Richard Lindzen is an atmospheric physicist, Emeritus Professor at MIT. An implausible conjecture backed by false evidence and repeated incessantly has become politically correct ‘knowledge,’ and is used to promote the overturn of industrial civilization. What we will be leaving our grandchildren is not a planet damaged by industrial progress, but a record of unfathomable silliness as well as a landscape degraded by rusting wind farms and decaying solar panel arrays. There is at least one positive aspect to the present situation. None of the proposed policies will have much impact on greenhouse gases. Thus we will continue to benefit from the one thing that can be clearly attributed to elevated carbon dioxide: namely, its effective role as a plant fertilizer, and reducer of the drought vulnerability of plants.
John Shanahan, civil engineer, President of Environmentalists for Nuclear - USA: Who does not like plants, animals, people and nature? Where do we come from? Through all the processes of life, we come mostly from carbon dioxide in the air and rain water. Here are some answers, some photos of life and some questions about the future.
Robert Bryce is author of “Smaller Faster Lighter Denser Cheaper,” and many other books and articles about energy. Coal is denser, contains more energy, and is easier to handle than wood. Oil takes up half as much space as coal and can be transported easily and cheaply by pipeline. Natural gas can be used for many of the same purposes as oil, including terrestrial transportation, power generation, and space heating, but is now cheaper than oil (on a Btu basis). Gas emits about half as much carbon dioxide as coal and creates far fewer air pollutants than either oil or coal. Electricity (which of course must be manufactured from coal, natural gas, oil, uranium or thorium) is extremely flexible, is easily transported via wires, and can be switched on or off with the flick of a switch. Using carbon-based fuels like coal, oil, and natural gas to create cleaner, more ordered forms of energy like electricity provides opportunities to use evermore sophisticated tools, with computers and lasers being prime examples of this trend.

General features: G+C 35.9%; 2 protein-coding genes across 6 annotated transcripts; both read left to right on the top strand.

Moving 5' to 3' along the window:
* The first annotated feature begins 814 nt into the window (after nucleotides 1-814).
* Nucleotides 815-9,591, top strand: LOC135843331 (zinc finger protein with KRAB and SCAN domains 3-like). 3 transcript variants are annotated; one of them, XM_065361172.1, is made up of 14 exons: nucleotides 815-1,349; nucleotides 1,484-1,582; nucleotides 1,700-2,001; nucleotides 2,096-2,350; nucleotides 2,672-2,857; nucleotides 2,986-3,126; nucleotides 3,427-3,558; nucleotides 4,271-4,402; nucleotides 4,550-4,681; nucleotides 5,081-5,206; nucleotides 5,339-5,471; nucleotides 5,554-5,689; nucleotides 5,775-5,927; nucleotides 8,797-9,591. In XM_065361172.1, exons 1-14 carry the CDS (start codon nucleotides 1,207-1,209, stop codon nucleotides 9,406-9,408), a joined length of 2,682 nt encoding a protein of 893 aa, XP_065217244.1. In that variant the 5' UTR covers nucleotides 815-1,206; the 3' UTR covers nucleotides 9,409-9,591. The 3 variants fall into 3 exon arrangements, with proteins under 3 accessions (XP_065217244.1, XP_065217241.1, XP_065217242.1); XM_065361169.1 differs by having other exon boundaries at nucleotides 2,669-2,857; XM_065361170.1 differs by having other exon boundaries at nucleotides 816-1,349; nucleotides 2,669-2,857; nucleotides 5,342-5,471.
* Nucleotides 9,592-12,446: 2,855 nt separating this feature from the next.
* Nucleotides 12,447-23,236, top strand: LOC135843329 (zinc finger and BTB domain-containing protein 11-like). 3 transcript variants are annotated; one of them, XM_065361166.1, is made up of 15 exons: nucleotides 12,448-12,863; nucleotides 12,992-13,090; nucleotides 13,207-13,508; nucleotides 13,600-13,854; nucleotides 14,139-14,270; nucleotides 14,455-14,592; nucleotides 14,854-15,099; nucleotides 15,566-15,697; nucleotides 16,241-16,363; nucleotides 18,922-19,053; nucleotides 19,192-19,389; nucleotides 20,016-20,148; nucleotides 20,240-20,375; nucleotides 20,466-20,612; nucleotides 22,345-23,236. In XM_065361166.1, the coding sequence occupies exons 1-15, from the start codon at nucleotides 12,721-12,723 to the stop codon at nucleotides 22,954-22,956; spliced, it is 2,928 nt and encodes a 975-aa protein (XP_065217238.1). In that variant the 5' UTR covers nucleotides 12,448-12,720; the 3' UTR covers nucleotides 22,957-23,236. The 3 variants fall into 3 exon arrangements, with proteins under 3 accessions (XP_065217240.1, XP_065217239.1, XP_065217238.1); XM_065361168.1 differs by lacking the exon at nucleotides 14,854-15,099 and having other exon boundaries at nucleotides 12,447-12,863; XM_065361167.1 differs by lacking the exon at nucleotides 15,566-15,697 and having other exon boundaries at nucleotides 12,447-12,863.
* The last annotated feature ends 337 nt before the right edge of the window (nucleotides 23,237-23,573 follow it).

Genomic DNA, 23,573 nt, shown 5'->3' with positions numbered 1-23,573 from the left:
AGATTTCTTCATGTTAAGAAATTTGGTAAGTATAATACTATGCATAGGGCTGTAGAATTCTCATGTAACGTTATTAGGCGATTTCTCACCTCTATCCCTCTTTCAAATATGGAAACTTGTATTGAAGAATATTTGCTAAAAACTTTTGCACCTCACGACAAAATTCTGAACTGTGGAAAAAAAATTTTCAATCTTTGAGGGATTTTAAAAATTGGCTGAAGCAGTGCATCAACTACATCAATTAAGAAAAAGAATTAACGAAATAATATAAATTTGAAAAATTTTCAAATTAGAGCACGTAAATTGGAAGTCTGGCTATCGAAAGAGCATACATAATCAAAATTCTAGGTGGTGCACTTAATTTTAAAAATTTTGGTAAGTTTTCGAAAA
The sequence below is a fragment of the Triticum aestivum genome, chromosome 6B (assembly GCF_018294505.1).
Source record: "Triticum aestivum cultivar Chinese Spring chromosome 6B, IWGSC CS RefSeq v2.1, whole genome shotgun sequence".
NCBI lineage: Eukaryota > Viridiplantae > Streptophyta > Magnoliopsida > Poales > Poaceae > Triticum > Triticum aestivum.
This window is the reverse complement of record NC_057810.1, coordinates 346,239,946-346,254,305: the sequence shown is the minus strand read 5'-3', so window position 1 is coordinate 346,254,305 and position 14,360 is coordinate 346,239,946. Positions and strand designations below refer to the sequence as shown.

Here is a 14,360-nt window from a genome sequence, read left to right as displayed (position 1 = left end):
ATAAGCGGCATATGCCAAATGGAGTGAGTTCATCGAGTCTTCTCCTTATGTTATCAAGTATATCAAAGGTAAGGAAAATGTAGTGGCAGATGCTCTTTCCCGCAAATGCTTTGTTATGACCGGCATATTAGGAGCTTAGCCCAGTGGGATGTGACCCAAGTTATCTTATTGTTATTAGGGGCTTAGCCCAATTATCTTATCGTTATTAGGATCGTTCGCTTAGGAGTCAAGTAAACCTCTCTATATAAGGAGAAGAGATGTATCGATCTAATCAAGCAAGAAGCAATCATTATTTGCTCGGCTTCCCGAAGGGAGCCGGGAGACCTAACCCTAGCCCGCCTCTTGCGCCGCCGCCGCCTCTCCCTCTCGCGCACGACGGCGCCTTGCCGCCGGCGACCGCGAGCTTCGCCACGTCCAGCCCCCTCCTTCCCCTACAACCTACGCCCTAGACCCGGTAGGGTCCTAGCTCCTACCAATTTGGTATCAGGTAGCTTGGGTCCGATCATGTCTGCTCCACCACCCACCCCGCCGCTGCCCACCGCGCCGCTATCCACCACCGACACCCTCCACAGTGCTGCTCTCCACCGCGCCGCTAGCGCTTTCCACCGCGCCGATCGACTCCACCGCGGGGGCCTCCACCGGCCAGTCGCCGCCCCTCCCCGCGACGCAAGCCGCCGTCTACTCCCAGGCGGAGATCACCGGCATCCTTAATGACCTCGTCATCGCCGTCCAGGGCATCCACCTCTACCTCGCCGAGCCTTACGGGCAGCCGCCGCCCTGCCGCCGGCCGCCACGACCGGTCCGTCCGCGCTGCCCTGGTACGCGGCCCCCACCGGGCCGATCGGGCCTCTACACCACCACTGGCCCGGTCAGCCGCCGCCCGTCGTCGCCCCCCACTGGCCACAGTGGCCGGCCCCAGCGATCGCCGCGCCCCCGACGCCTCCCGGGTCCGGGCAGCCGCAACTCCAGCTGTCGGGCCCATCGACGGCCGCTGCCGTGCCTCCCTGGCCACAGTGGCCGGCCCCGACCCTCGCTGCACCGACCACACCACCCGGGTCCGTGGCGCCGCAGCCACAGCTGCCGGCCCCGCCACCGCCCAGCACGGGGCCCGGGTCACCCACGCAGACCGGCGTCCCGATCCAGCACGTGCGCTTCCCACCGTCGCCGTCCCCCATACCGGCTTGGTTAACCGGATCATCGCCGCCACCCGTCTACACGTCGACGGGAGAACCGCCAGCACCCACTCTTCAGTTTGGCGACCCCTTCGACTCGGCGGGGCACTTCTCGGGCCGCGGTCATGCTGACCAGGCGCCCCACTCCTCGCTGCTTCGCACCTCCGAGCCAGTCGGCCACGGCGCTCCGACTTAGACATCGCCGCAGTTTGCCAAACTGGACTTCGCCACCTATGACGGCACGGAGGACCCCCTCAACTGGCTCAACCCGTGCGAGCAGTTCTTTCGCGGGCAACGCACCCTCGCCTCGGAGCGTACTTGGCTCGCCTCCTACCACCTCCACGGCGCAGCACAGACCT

Nils-Axel Moerner, former head of the paleogeophysics and geodynamics department at Stockholm University: This is a summary of The Porto Climate Conference on Basic Science of a Changing Climate at the University of Porto in Porto, Portugal: How process in the Sun, Atmosphere and Ocean affect Weather and Climate, Porto September 7 and 8, 2018 included 35 paper, 4 posters and 2 discussion sessions. The conclusions of this conference present very important scientific research about man-made climate change that is the opposite of the alarmist positions of the United Nations Intergovernmental Panel on Climate Change.